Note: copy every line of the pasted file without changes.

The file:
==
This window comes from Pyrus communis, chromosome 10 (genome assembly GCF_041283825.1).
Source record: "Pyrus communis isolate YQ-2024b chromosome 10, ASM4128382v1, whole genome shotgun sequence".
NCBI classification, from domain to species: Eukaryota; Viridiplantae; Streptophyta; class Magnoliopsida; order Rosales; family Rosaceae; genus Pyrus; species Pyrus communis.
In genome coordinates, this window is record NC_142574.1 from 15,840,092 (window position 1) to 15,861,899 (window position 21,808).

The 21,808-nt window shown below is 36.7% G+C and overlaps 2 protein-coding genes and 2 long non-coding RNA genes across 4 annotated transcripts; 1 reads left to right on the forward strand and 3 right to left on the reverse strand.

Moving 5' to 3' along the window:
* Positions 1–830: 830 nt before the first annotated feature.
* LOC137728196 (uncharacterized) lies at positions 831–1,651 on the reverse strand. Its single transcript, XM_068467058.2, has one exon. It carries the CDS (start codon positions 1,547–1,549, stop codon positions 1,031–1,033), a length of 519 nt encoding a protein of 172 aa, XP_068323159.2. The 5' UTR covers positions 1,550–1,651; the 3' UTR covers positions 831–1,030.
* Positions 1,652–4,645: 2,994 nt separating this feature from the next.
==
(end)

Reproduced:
This window comes from Pyrus communis, chromosome 10 (genome assembly GCF_041283825.1).
Source record: "Pyrus communis isolate YQ-2024b chromosome 10, ASM4128382v1, whole genome shotgun sequence".
NCBI classification, from domain to species: Eukaryota; Viridiplantae; Streptophyta; class Magnoliopsida; order Rosales; family Rosaceae; genus Pyrus; species Pyrus communis.
In genome coordinates, this window is record NC_142574.1 from 15,840,092 (window position 1) to 15,861,899 (window position 21,808).

The 21,808-nt window shown below is 36.7% G+C and overlaps 2 protein-coding genes and 2 long non-coding RNA genes across 4 annotated transcripts; 1 reads left to right on the forward strand and 3 right to left on the reverse strand.

Moving 5' to 3' along the window:
* Positions 1–830: 830 nt before the first annotated feature.
* LOC137728196 (uncharacterized) lies at positions 831–1,651 on the reverse strand. Its single transcript, XM_068467058.2, has one exon. It carries the CDS (start codon positions 1,547–1,549, stop codon positions 1,031–1,033), a length of 519 nt encoding a protein of 172 aa, XP_068323159.2. The 5' UTR covers positions 1,550–1,651; the 3' UTR covers positions 831–1,030.
* Positions 1,652–4,645: 2,994 nt separating this feature from the next.